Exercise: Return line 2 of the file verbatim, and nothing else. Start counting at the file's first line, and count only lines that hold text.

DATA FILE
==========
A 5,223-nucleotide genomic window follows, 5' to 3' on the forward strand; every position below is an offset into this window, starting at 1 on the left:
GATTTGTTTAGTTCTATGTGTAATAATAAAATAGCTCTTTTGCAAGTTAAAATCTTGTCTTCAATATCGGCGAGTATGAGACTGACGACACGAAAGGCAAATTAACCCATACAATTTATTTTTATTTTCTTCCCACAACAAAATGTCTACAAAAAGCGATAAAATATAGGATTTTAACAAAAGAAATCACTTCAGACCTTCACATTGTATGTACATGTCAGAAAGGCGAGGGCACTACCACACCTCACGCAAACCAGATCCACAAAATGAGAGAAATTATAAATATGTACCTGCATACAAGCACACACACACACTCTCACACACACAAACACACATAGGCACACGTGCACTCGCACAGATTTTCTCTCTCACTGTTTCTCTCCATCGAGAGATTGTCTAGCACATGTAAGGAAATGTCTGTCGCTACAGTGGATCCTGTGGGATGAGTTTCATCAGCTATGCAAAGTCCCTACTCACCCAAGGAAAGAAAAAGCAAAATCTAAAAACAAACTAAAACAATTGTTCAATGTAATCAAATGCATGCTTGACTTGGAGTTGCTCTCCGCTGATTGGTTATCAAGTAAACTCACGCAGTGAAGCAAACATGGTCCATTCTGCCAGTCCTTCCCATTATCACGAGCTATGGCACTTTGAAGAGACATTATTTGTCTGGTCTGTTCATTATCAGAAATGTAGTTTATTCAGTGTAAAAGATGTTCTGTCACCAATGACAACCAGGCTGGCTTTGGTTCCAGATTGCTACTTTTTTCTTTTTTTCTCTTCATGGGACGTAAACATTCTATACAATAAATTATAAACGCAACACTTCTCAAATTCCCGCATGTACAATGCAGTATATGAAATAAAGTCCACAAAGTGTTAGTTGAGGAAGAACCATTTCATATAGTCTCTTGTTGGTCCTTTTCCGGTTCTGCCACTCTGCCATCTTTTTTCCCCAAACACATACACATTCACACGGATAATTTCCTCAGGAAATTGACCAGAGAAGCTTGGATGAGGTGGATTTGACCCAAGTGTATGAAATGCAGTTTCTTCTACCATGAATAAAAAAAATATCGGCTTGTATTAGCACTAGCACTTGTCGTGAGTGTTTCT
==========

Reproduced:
GATTTGTTTAGTTCTATGTGTAATAATAAAATAGCTCTTTTGCAAGTTAAAATCTTGTCTTCAATATCGGCGAGTATGAGACTGACGACACGAAAGGCAAATTAACCCATACAATTTATTTTTATTTTCTTCCCACAACAAAATGTCTACAAAAAGCGATAAAATATAGGATTTTAACAAAAGAAATCACTTCAGACCTTCACATTGTATGTACATGTCAGAAAGGCGAGGGCACTACCACACCTCACGCAAACCAGATCCACAAAATGAGAGAAATTATAAATATGTACCTGCATACAAGCACACACACACACTCTCACACACACAAACACACATAGGCACACGTGCACTCGCACAGATTTTCTCTCTCACTGTTTCTCTCCATCGAGAGATTGTCTAGCACATGTAAGGAAATGTCTGTCGCTACAGTGGATCCTGTGGGATGAGTTTCATCAGCTATGCAAAGTCCCTACTCACCCAAGGAAAGAAAAAGCAAAATCTAAAAACAAACTAAAACAATTGTTCAATGTAATCAAATGCATGCTTGACTTGGAGTTGCTCTCCGCTGATTGGTTATCAAGTAAACTCACGCAGTGAAGCAAACATGGTCCATTCTGCCAGTCCTTCCCATTATCACGAGCTATGGCACTTTGAAGAGACATTATTTGTCTGGTCTGTTCATTATCAGAAATGTAGTTTATTCAGTGTAAAAGATGTTCTGTCACCAATGACAACCAGGCTGGCTTTGGTTCCAGATTGCTACTTTTTTCTTTTTTTCTCTTCATGGGACGTAAACATTCTATACAATAAATTATAAACGCAACACTTCTCAAATTCCCGCATGTACAATGCAGTATATGAAATAAAGTCCACAAAGTGTTAGTTGAGGAAGAACCATTTCATATAGTCTCTTGTTGGTCCTTTTCCGGTTCTGCCACTCTGCCATCTTTTTTCCCCAAACACATACACATTCACACGGATAATTTCCTCAGGAAATTGACCAGAGAAGCTTGGATGAGGTGGATTTGACCCAAGTGTATGAAATGCAGTTTCTTCTACCATGAATAAAAAAAATATCGGCTTGTATTAGCACTAGCACTTGTCGTGAGTGTTTCT